But we don't buy it. The fact that you posted a screenshot of Tinder and captioned it "#singlelife" lets us know that you cried yourself to sleep tonight. Really, you're hoping your ex will see it and think you're hotsy-totsy. But now your ex knows you're miserable. No filter will hide your true feelings and swollen red eyes. (Except maybe "Inkwell.")

And that weekly #mancrushmonday or #womancrushwednesday you're posting doesn't say, "I'm in love." It says, "This thing is falling apart and we're lying to ourselves." Why else would you have to reaffirm your affair in public every week? To amend a Shakespeare quote: the lady doth #mancrushmonday too much, methinks.


A photo posted by Kim Kardashian West (@kimkardashian) on

The futility of clicking "like"

Perhaps the most fun part of Instagram is boycotting people's posts. Rather than letting friends know you're upset with them, go a week without liking any of their pictures. It's a Cold War-style argument.

Not clicking "like" is also how we let significant others know they've become significant bothers. Sure, you sleep in the same bed, but you can still refuse to click like on your boyfriend's Instagrams. It's especially agitating for him because you've been clicking "like" on other guys' pictures of Selden Standard's desserts. Still, it all forces the question: if clicking "like" is so obligatory, then what's the point of clicking "like" on anything?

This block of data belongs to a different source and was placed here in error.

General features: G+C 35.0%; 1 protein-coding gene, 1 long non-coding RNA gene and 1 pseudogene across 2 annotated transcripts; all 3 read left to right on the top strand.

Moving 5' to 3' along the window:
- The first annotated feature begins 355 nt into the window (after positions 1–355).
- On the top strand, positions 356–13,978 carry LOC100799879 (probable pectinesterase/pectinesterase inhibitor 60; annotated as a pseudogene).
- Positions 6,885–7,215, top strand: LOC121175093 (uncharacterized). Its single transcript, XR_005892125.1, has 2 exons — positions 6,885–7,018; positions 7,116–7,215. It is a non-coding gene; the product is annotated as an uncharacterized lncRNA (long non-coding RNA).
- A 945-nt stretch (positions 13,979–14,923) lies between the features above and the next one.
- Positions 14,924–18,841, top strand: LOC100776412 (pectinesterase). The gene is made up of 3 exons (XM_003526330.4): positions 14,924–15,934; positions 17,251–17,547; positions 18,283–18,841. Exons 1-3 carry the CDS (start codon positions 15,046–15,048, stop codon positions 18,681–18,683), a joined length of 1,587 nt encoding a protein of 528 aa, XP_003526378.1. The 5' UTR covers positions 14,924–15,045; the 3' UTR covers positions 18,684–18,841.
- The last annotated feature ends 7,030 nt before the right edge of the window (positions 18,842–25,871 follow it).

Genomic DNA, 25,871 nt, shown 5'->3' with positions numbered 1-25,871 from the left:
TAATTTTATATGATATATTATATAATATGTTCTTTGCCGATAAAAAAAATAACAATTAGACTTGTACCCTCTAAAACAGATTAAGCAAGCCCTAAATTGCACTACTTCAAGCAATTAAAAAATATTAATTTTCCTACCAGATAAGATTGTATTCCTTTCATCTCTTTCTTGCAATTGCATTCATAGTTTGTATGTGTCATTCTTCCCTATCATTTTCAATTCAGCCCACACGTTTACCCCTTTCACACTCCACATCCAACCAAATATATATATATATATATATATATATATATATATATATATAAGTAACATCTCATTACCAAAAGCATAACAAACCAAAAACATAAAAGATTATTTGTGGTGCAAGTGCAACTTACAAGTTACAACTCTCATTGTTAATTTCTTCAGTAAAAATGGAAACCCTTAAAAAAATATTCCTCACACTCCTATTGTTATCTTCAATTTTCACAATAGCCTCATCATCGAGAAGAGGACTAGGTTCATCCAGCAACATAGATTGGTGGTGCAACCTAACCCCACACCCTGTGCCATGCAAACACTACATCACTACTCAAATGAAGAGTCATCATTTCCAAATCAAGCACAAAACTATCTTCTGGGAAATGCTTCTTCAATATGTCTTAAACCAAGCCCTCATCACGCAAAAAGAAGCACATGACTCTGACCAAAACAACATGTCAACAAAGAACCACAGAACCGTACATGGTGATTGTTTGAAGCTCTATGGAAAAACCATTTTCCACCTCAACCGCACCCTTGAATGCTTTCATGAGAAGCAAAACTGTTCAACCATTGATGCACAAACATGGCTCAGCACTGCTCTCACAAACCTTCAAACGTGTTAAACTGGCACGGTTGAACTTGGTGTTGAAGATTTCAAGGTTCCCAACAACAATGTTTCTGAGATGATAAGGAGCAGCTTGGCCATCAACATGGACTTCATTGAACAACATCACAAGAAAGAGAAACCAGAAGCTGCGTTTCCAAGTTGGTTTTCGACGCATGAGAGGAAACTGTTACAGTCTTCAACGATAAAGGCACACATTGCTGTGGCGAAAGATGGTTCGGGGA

There is no point. We know it's specious. Still, getting a "like" notification is like diet cocaine through your smartphone. In fact, a report in Psychology Today (which is written by people whose drug of choice is Juicy Fruit®) claims that anticipating a notification from your smartphone releases dopamine (as drugs do), which causes us to seek more and more satiation from our smartphones until we overdose on Snapchat.

Making the "like" even more meaningless is the knowledge that a sad majority of the people who clicked did so to pass time while they used the toilet. Or they scrolled through Instagram to wake themselves up in the morning. Or they clicked "like" because they want to have sex. But they probably didn't actually look at your picture.

Still, we spend 30 minutes trying to decide if "X-Pro II" is gritty enough for how we feel; or, should we play it safe with "Valencia," which does a much better job of showing off our new ombré hairdo.